Properly managing cash flow and working capital is essential for the success of any business. While larger companies may have access to more financial resources, small businesses’ resources are often limited. While holding as much cash as possible seems like a logical solution to potential cash flow problems, keeping lots of excess cash on hand may actually be detrimental to your business. Smart business owners try to strike a balance between maintaining necessary cash reserves and hoarding too much cash.
Missed Financial Opportunities
One of the most significant potential disadvantages to holding excess cash can be the opportunity cost of hoarding cash. When you hold onto cash, you can lose some of that cash’s purchasing power because of inflation. Cash held in a business checking account or even in the form of certificates of deposit or short-term bonds rarely generates enough interest to overcome the loss of purchasing power from inflation. It’s a low-risk option, but it also gives you little reward, unlike other investment options that come with higher yields.
You also miss out on the potential for additional revenues you might generate by investing excess cash on hand into growing your business. Instead of putting the money in a checking account earning only 1% to 2% interest, you can invest that same cash into expanding your business, which could generate a return of 25% or more.
Careless Financial Decisions
Holding excess cash can lull you into a false sense of security that may lead to careless spending. That feeling of overconfidencemight cause you to commit cash to projects without adequate market research. When you have a tighter cash flow, you may be more likely to think through your spending more carefully or keep your costs lower. When you have a large cash reserve, you may ignore rising costs. It’s simple human nature that the more money people have, the less care they tend to exercise in managing it and the more extravagant they tend to be with expenses.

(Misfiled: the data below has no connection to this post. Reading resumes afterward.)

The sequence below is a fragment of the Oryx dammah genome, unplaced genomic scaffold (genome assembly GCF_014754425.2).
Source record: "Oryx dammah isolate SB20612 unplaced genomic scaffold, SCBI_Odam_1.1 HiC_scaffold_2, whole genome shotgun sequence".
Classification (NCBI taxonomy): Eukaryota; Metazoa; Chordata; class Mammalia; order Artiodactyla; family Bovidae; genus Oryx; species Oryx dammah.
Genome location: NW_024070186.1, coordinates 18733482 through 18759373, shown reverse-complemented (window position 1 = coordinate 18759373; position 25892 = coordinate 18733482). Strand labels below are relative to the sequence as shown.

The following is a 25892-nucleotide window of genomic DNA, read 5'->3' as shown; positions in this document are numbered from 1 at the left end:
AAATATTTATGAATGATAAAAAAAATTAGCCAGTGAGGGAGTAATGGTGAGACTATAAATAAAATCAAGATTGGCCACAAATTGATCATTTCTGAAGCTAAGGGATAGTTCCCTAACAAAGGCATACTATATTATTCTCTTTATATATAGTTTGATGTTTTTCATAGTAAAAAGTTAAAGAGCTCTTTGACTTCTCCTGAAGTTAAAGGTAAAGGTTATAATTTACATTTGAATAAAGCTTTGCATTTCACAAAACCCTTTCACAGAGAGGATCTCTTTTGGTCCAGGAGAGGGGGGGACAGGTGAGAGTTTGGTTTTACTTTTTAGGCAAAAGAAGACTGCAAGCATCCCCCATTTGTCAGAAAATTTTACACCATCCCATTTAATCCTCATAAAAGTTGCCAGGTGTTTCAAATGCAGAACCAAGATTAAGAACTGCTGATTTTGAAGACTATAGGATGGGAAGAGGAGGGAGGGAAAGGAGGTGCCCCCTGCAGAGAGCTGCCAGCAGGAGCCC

Interest Payments on Debt
The price you pay for taking on business debts is interest payments. Instead of paying interest on loans and other debts, use the excess cash you have to make purchases outright rather than running up more debt. You end up with less cash on hand, but you also save your company money by cutting out those interest payments. You also have the assets that you purchase, which you can sell for cash if your business gets into a tight financial situation.
Pressure From Partners or Investors
If you have a partner in your business, having excess cash on hand can cause conflict if the two of you don’t agree on whether to hold onto it or invest. Your investors may want you to put that money back into the business to help it grow. Feeling that pressure from different sides adds stress to your plate and can create a difficult work environment.
Advantages of Holding a Cash Reserve
Businesses should maintain enough cash reserves to handle temporary downturns in revenues or slow-paying customers. Many business experts recommend keeping three to six months of operating expenses in the form of cash on hand or assets that can be converted to cash quickly. The amount of cash reserve your business should maintain depends at least partially on the nature of your particular business. Is your business seasonal with long periods of little income? How vulnerable is your business to a general economic downturn? Considering such questions can give you a better idea of whether you need to keep a relatively smaller or larger cash reserve.
Manage your cash flow by having a clear idea of your current expenses and potential near-term unexpected expenses, and maintain a good feel for the current and likely future condition of your marketplace. While keeping some cash in reserve is important, it’s also important for the growth and continued success of your business to put available capital to work in generating additional business revenue. 4.3 million customers use QuickBooks. Join them today to help your business thrive for free.